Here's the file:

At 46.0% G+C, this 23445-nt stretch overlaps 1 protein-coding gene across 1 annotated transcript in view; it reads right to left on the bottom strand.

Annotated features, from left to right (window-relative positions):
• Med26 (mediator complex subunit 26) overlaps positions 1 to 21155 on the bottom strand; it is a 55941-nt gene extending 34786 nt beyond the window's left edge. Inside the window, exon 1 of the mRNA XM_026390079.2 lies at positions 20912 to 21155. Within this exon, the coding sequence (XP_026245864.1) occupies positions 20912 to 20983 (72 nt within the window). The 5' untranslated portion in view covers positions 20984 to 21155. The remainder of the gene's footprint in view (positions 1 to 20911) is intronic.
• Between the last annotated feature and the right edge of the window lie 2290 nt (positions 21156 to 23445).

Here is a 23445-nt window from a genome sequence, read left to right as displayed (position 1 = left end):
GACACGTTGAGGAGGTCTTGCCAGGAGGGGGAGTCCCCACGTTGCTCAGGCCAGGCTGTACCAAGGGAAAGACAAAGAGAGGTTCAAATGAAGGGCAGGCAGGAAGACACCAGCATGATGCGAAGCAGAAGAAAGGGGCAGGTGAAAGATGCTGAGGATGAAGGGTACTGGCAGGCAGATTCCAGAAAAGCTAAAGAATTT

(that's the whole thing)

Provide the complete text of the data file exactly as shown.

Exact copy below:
At 46.0% G+C, this 23445-nt stretch overlaps 1 protein-coding gene across 1 annotated transcript in view; it reads right to left on the bottom strand.

Annotated features, from left to right (window-relative positions):
• Med26 (mediator complex subunit 26) overlaps positions 1 to 21155 on the bottom strand; it is a 55941-nt gene extending 34786 nt beyond the window's left edge. Inside the window, exon 1 of the mRNA XM_026390079.2 lies at positions 20912 to 21155. Within this exon, the coding sequence (XP_026245864.1) occupies positions 20912 to 20983 (72 nt within the window). The 5' untranslated portion in view covers positions 20984 to 21155. The remainder of the gene's footprint in view (positions 1 to 20911) is intronic.
• Between the last annotated feature and the right edge of the window lie 2290 nt (positions 21156 to 23445).

Here is a 23445-nt window from a genome sequence, read left to right as displayed (position 1 = left end):
GACACGTTGAGGAGGTCTTGCCAGGAGGGGGAGTCCCCACGTTGCTCAGGCCAGGCTGTACCAAGGGAAAGACAAAGAGAGGTTCAAATGAAGGGCAGGCAGGAAGACACCAGCATGATGCGAAGCAGAAGAAAGGGGCAGGTGAAAGATGCTGAGGATGAAGGGTACTGGCAGGCAGATTCCAGAAAAGCTAAAGAATTT